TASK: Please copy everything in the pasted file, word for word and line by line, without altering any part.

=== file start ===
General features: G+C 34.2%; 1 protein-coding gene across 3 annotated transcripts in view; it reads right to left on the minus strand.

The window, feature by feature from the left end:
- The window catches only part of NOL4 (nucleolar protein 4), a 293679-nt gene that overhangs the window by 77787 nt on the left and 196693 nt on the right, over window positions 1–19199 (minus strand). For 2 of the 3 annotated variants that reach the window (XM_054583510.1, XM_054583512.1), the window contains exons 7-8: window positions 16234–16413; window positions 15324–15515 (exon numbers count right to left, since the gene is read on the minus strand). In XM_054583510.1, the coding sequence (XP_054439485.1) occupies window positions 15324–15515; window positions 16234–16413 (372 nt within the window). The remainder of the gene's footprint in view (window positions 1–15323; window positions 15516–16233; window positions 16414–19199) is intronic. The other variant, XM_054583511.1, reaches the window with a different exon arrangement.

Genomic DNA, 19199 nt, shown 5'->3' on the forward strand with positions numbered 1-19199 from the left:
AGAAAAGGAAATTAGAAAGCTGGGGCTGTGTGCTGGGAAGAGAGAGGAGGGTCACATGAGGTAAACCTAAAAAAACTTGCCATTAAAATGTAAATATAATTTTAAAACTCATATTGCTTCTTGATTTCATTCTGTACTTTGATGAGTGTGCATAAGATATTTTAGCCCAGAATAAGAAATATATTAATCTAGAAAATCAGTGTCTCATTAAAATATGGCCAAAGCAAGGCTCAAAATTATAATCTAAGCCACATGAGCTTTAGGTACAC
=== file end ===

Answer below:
General features: G+C 34.2%; 1 protein-coding gene across 3 annotated transcripts in view; it reads right to left on the minus strand.

The window, feature by feature from the left end:
- The window catches only part of NOL4 (nucleolar protein 4), a 293679-nt gene that overhangs the window by 77787 nt on the left and 196693 nt on the right, over window positions 1–19199 (minus strand). For 2 of the 3 annotated variants that reach the window (XM_054583510.1, XM_054583512.1), the window contains exons 7-8: window positions 16234–16413; window positions 15324–15515 (exon numbers count right to left, since the gene is read on the minus strand). In XM_054583510.1, the coding sequence (XP_054439485.1) occupies window positions 15324–15515; window positions 16234–16413 (372 nt within the window). The remainder of the gene's footprint in view (window positions 1–15323; window positions 15516–16233; window positions 16414–19199) is intronic. The other variant, XM_054583511.1, reaches the window with a different exon arrangement.

Genomic DNA, 19199 nt, shown 5'->3' on the forward strand with positions numbered 1-19199 from the left:
AGAAAAGGAAATTAGAAAGCTGGGGCTGTGTGCTGGGAAGAGAGAGGAGGGTCACATGAGGTAAACCTAAAAAAACTTGCCATTAAAATGTAAATATAATTTTAAAACTCATATTGCTTCTTGATTTCATTCTGTACTTTGATGAGTGTGCATAAGATATTTTAGCCCAGAATAAGAAATATATTAATCTAGAAAATCAGTGTCTCATTAAAATATGGCCAAAGCAAGGCTCAAAATTATAATCTAAGCCACATGAGCTTTAGGTACAC